Update March 30, 2020
We know everyone is still sorting through the details of what assistance options are available to small businesses as part of the COVID-19 related stimulus packages recently signed into law. We wanted to provide an update on what we currently know and what our recommendations are for small businesses.
The SBA has expanded their Economic Injury Disaster Loan Program. Certain companies may qualify for a $10,000 advance on these loans that does not have to be repaid. The 10,000 forgivable advance is limited and will be done on a first come, first serve basis for those who qualify. We believe it would be beneficial for you to determine your eligibility and complete the streamlined application online as quickly as possible to secure your spot in line.
There will also be assistance available through the Paycheck Protection Program (“PPP”) that is part of what was signed into law on March 27. PPP loans are 100% federally guaranteed loans for small businesses intended for companies to maintain their payroll levels and allow partial loan forgiveness, as described below. The loans are available until June 30, 2020 for eligible companies to cover the cost of:
- Health care benefits and related insurance premiums
- Employee compensation (with some limitations for employees with salaries over $100,000 and exclusions for employees based outside the U.S.)
- Mortgage interest obligations (but not principal)
- Rent and utilities
- Interest on debt incurred prior to the loan
The maximum amount of a PPP loan available to each borrower is equal to the lesser of: (a) $10 million, or (b) 2.5 x its average total monthly payroll costs, as defined in the Act. Unlike most typical SBA loans, the PPP Loans are unsecured loans requiring no collateral, no personal guarantee, and no showing that credit is unavailable elsewhere. The PPP loan, to the extent not forgiven, has a maximum 10-year term and the interest rate may not exceed 4%. PPP loans will be made available through SBA-approved lenders, who must offer a 6-12 month deferment on payment of principal, interest, and fees.
A borrower of a PPP loan is eligible for loan forgiveness for amounts spent during the 8-week period after the origination date, subject to proper documentation, on (i) rent, (ii) defined payroll costs, (iii) mortgage interest, and (iv) utilities, not to exceed the principal of the loan. The amount of the PPP loan forgiveness may be reduced if the borrower reduces the number of employees or salaries and wages (for employees with annual salaries less than $100,000) during the 8-week period following the origination of the loan.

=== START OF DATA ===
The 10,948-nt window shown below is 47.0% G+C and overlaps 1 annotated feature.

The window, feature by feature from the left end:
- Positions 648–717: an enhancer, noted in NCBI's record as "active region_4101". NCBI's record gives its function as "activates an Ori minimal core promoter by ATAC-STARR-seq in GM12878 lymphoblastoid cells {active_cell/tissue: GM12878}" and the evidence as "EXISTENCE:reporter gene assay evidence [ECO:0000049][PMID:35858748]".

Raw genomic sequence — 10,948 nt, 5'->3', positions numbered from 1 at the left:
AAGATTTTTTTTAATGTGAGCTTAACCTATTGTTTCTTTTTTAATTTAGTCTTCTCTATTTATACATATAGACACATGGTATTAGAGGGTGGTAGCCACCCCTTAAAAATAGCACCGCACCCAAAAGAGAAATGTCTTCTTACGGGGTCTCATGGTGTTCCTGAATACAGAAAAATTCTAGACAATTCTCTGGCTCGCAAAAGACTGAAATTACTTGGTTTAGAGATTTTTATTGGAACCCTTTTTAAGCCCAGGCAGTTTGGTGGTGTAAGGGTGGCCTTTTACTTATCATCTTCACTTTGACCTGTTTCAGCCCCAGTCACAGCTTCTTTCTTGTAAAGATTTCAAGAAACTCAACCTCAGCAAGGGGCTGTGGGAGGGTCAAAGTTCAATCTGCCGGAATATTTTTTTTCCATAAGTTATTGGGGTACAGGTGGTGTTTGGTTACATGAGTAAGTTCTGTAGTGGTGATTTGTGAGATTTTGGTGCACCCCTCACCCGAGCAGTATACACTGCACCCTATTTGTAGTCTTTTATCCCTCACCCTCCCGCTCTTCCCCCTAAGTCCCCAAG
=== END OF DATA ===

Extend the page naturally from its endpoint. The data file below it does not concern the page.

We recommend you contact an SBA-approved lender if you are interested in seeking assistance through the Paycheck Protection Program.
Update March 20, 2020
Treasury Secretary Steven Mnuchin has announced that President Trump has directed the IRS to move the filing date from April 15 to July 15. Previously, the IRS had moved the payment deadline, but increasing uncertainty regarding the Coronavirus appears to have led to a change in the actual filing deadline. This would permit taxpayers to wait until July 15th before filing anything, without the need for filing an extension.
Update March 18, 2020
There has been much speculation surrounding the impact of the Coronavirus (COVID-19) pandemic on the U.S. tax filing deadline. At a Tuesday White House briefing, Treasury Secretary Steven Mnuchin announced new relief measures that are effective immediately. The IRS released Notice 2020-17 on March 18, 2020 providing more detailed guidance on this issue.
The Internal Revenue Service (IRS) has extended the tax payment deadline for 2019 income taxes for individuals who owe up to $1 million (regardless of filing status) and corporations that owe up to $10 million.
Eligible taxpayers can defer payment for up to 90 days without accruing interest or penalties. This puts the new tax payment deadline at July 15. As of now, the tax filing deadline remains April 15. The relief provided does not grant an extension of time to file your return. Any normal extensions must still be filed in order to avoid late filing penalties. The payment deferral allowed by the IRS does not apply to states. Individual states will still need to decide whether they will follow suit in granting similar payment relief. The deferral allowed by the IRS applies only to 2019 income tax due and the first quarter 2020 estimated payment due on April 15, 2020.
Our firm will continue to operate with the goal of having tax filings completed by April 15th for clients who timely provide us with information to file.
At this time, our office will remain open for pick-up and drop-off of tax information. However, we will not be meeting with clients as we do our part to combat this virus. We are available by phone or email to discuss any questions.